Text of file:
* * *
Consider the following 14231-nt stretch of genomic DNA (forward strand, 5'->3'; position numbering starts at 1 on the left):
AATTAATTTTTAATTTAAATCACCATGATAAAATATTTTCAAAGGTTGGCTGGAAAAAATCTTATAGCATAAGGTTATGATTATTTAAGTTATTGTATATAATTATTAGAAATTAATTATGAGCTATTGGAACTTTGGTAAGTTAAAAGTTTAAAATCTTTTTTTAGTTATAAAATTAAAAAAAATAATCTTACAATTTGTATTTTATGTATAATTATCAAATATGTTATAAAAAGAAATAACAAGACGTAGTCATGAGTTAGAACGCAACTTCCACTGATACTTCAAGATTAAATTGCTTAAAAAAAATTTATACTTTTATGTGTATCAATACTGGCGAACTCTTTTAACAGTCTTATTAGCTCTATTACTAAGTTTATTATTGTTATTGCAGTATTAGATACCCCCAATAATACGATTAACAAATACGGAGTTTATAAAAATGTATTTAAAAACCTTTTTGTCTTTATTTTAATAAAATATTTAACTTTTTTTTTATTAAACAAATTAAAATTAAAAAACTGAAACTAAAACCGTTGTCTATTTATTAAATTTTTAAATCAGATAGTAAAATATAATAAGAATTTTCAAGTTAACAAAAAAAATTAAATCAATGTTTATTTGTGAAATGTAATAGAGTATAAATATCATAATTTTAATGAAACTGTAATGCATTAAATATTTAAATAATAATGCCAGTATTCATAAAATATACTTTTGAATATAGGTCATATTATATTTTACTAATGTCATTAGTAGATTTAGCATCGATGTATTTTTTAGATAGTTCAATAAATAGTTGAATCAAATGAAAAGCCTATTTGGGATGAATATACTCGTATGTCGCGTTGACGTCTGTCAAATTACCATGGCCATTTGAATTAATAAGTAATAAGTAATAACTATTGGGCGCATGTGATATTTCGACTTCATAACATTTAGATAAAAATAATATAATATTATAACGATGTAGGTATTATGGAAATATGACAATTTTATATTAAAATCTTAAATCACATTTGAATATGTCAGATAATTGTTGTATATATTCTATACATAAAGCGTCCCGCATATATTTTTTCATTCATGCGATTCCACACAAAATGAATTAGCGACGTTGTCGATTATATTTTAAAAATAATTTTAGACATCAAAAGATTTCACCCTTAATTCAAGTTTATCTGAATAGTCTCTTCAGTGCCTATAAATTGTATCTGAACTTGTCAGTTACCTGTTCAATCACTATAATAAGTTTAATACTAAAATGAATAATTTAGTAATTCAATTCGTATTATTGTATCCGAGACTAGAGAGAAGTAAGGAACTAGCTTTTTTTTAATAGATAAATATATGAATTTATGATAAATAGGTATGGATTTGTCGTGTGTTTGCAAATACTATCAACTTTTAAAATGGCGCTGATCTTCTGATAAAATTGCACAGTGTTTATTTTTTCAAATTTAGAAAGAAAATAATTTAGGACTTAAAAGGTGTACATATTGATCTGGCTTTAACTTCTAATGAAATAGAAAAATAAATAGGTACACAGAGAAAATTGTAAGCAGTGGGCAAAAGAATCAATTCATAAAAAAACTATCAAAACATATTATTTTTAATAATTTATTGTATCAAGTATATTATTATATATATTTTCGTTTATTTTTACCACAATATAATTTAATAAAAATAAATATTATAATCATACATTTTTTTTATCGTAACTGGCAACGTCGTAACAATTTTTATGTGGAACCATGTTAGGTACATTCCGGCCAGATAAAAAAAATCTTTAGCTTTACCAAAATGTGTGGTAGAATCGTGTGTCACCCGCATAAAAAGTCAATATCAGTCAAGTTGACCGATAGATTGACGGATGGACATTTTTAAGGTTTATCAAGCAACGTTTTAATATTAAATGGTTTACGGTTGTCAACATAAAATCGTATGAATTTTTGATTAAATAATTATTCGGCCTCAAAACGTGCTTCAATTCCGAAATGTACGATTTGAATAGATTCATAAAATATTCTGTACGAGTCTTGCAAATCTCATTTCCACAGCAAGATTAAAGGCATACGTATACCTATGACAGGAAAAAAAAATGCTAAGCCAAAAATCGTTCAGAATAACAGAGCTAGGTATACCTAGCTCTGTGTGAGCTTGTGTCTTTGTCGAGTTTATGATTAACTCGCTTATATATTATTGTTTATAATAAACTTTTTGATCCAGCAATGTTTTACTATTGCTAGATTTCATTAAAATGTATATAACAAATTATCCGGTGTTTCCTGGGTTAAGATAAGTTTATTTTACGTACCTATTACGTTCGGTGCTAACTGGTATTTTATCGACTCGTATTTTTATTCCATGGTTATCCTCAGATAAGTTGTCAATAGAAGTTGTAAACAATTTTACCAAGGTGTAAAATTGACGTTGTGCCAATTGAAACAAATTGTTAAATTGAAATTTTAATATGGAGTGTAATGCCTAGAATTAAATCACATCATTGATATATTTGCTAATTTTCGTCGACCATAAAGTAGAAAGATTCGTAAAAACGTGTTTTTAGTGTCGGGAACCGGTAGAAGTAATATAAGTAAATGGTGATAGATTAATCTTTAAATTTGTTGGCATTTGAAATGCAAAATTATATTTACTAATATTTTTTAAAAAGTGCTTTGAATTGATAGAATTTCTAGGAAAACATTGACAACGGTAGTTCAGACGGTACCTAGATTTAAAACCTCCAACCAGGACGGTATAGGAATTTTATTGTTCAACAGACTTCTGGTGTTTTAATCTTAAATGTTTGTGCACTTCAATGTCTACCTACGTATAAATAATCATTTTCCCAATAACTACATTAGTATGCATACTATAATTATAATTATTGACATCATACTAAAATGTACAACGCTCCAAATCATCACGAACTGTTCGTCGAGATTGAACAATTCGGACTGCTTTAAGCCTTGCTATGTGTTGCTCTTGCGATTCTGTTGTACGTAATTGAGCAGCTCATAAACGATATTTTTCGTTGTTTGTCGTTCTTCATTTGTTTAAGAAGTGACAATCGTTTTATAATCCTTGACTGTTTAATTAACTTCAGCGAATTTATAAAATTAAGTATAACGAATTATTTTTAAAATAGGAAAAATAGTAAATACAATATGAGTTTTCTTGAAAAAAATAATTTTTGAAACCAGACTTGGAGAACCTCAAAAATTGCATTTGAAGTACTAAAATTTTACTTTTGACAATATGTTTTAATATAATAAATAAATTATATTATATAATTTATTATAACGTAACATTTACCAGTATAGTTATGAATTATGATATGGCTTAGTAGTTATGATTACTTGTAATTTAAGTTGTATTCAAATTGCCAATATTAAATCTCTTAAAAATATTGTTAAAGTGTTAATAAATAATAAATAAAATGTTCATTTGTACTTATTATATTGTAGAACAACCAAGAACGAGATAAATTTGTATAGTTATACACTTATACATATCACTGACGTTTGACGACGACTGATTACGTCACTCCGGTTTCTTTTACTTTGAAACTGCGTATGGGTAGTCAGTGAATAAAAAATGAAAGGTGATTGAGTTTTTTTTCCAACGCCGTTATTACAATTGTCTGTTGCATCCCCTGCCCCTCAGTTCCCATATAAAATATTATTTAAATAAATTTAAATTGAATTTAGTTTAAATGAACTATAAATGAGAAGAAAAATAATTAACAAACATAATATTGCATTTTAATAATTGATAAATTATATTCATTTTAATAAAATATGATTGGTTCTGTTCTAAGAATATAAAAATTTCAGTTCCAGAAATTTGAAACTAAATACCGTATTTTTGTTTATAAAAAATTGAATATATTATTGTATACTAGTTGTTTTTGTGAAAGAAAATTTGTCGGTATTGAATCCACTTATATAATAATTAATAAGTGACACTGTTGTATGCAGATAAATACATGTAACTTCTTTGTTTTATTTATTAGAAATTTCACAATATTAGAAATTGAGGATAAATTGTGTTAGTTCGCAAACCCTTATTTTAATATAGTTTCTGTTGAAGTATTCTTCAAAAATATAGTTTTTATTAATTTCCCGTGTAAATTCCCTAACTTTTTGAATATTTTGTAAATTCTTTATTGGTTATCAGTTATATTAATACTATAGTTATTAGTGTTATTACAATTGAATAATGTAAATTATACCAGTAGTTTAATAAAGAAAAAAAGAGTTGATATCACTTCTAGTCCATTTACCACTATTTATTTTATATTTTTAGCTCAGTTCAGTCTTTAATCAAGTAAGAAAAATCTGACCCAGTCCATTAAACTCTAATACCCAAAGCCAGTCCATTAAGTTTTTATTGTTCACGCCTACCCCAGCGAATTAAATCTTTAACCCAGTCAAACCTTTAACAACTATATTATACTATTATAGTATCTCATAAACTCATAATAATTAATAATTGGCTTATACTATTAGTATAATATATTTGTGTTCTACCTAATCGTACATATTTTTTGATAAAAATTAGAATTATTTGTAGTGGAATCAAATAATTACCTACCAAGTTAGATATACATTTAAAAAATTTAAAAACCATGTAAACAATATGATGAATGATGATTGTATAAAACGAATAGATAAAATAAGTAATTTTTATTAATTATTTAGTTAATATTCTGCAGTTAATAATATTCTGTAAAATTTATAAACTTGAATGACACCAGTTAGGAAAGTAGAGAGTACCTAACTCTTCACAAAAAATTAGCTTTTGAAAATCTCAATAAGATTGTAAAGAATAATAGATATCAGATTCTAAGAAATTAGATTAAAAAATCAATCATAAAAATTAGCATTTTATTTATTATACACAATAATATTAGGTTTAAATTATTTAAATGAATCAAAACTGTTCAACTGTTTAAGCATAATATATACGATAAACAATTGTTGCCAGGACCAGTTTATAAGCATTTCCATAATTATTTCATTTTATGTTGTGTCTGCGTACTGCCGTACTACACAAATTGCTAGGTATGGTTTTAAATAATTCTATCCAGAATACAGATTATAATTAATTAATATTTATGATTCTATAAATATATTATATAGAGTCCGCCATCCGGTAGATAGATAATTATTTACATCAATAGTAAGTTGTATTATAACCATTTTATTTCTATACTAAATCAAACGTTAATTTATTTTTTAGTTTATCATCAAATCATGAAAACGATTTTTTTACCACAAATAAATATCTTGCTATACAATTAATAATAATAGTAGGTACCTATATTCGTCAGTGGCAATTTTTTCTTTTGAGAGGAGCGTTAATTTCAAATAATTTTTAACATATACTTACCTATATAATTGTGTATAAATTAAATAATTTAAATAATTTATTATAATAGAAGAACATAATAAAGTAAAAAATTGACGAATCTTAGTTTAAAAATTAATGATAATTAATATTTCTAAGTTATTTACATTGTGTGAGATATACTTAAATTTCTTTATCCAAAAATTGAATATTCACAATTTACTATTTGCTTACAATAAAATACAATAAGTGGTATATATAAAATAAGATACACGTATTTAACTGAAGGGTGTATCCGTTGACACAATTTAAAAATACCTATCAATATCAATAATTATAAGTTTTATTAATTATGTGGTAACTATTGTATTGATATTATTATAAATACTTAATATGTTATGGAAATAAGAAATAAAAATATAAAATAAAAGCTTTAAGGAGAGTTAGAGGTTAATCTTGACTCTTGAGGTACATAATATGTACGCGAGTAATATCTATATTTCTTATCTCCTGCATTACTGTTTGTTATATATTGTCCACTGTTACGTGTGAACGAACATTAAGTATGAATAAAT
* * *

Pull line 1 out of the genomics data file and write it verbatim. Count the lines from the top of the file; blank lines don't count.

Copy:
Consider the following 14231-nt stretch of genomic DNA (forward strand, 5'->3'; position numbering starts at 1 on the left):